Glendale Tech Week showcased talented tech industry executives during its second annual “Women in Tech” panel hosted by Phonexa, a Glendale-based marketing solutions company, on Wednesday night.
Panelists included Talar Malakian, chief marketing officer at Phonexa, Iris Yen, head of marketing and community at Nike Virtual Studios, and Talin Koutnouyan, the principal of marketing at Modern Animal. Moderated by Manouk Akopyan, the director of content and communications at Phonexa, the panel shed light on what it’s like to be a woman in the tech industry, tips for engaging consumers in marketing, how to approach competition and more.
Koutnouyan, a Glendale native, emphasized the “timeless principles of marketing” — defining one’s audience, figuring out what resonates with them and creating a plan to reach them. While the distribution of one’s message is an essential element to marketing, Koutnouyan said that most people put all their focus into that aspect and neglect to give content and audience enough attention.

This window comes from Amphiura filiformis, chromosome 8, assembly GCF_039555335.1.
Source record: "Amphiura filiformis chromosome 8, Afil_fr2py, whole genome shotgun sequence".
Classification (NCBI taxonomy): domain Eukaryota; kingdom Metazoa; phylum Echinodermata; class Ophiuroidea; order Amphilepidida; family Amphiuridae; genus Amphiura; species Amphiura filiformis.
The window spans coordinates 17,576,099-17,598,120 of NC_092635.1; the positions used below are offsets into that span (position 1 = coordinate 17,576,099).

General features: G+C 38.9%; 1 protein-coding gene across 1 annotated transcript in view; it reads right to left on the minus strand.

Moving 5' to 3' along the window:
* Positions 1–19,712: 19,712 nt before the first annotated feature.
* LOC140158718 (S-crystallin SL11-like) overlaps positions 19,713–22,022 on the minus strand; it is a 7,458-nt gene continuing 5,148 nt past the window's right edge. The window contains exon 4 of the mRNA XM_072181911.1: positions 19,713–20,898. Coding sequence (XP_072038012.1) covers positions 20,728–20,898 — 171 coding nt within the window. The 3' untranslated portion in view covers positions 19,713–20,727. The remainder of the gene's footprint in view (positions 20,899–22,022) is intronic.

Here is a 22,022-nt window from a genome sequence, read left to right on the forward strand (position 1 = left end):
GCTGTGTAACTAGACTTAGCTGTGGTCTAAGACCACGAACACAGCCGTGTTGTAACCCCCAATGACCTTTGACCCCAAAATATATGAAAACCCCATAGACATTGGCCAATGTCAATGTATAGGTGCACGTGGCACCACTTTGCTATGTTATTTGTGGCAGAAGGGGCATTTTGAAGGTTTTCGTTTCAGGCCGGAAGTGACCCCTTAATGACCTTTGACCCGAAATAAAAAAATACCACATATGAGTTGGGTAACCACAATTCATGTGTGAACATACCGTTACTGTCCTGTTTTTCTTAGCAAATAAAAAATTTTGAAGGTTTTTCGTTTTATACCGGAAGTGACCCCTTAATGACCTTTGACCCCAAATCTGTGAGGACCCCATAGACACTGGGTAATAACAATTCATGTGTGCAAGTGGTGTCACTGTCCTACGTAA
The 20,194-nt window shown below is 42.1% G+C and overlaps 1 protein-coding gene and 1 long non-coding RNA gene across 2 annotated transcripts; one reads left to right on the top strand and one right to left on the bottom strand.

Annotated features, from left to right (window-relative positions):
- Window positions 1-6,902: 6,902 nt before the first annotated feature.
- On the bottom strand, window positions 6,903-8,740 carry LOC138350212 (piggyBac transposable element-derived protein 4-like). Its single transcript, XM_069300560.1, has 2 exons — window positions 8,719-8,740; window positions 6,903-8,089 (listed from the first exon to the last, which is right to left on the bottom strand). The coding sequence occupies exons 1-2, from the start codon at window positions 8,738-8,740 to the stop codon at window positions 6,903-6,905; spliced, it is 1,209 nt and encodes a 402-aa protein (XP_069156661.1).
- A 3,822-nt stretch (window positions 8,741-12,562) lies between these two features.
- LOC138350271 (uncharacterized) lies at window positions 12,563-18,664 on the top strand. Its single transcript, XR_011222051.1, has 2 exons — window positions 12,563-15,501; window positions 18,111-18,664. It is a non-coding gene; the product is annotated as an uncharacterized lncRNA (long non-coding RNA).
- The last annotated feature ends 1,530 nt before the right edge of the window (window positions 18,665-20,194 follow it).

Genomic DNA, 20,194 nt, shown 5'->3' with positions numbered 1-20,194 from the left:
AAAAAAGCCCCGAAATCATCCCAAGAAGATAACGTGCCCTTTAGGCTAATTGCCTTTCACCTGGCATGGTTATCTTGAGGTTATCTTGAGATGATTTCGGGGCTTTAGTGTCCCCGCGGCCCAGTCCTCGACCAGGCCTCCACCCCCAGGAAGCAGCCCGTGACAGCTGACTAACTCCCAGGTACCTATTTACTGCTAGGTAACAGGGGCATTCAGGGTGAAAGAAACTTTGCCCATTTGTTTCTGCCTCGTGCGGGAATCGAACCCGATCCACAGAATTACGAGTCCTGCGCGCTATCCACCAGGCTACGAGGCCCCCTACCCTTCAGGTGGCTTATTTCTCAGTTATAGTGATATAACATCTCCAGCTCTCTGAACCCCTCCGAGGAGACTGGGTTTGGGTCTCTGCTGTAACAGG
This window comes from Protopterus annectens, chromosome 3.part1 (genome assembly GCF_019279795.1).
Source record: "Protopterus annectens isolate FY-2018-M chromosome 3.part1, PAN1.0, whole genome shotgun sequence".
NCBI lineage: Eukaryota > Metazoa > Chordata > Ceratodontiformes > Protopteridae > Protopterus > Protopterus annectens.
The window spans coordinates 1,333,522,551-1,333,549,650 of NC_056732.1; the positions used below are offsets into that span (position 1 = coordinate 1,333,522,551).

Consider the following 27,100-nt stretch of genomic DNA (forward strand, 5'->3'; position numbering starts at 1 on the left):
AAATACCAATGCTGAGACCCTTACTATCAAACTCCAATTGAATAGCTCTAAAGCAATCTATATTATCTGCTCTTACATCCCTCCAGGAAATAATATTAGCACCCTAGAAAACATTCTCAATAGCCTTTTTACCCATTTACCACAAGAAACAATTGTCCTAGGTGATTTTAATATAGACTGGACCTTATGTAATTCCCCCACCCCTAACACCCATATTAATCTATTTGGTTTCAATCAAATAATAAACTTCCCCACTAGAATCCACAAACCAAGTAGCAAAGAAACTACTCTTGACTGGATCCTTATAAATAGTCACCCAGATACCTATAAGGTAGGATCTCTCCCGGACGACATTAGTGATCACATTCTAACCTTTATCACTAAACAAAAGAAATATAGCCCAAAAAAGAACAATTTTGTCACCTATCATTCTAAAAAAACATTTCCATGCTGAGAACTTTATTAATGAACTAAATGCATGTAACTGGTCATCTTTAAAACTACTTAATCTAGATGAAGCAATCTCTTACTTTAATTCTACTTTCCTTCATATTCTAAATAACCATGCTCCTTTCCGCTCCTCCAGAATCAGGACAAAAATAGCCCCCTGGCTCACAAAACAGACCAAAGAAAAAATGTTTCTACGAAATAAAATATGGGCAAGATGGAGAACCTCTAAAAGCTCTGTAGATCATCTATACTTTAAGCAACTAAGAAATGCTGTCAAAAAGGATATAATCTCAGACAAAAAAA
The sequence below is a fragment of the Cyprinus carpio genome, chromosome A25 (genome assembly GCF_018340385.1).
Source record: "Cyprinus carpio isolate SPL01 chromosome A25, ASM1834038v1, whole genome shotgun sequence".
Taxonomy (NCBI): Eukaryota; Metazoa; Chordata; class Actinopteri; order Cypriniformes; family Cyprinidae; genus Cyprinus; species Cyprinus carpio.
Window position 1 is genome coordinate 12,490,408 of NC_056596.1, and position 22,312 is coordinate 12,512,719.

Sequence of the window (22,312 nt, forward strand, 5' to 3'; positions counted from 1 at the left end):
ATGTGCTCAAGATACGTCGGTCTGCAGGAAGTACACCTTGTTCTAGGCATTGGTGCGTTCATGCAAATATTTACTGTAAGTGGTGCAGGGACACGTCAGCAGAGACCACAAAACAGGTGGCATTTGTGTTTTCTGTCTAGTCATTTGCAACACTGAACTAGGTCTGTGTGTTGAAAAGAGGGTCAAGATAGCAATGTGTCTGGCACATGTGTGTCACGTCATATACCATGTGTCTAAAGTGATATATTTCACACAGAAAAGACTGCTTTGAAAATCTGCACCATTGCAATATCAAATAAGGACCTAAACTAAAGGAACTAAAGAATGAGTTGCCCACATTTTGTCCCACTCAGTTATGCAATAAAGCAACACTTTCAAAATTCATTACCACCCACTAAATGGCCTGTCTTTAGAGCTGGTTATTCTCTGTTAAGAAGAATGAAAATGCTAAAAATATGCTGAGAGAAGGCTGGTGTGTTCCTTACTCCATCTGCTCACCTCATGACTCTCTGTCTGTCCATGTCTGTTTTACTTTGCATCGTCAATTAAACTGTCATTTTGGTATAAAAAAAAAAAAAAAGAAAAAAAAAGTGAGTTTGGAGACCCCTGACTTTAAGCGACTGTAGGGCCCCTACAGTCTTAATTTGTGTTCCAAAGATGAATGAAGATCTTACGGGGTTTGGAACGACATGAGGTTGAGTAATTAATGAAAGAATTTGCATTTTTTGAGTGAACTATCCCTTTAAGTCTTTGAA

“Your customer is the No. 1 source of truth out of any data out there,” she said during the panel.
Similarly, Yen suggested thinking more in depth about the concept and vision for a product, rather than thinking of the product linearly.
Malakian, who grew up in La Crescenta, shared her principles of viewing consumers as “co-creators” and viewing marketing as “a vehicle for mutual value exchange” between consumers and marketers.
Koutnouyan told the News-Press she hopes the panel inspired the audience to recognize their own power and instincts when it comes to career.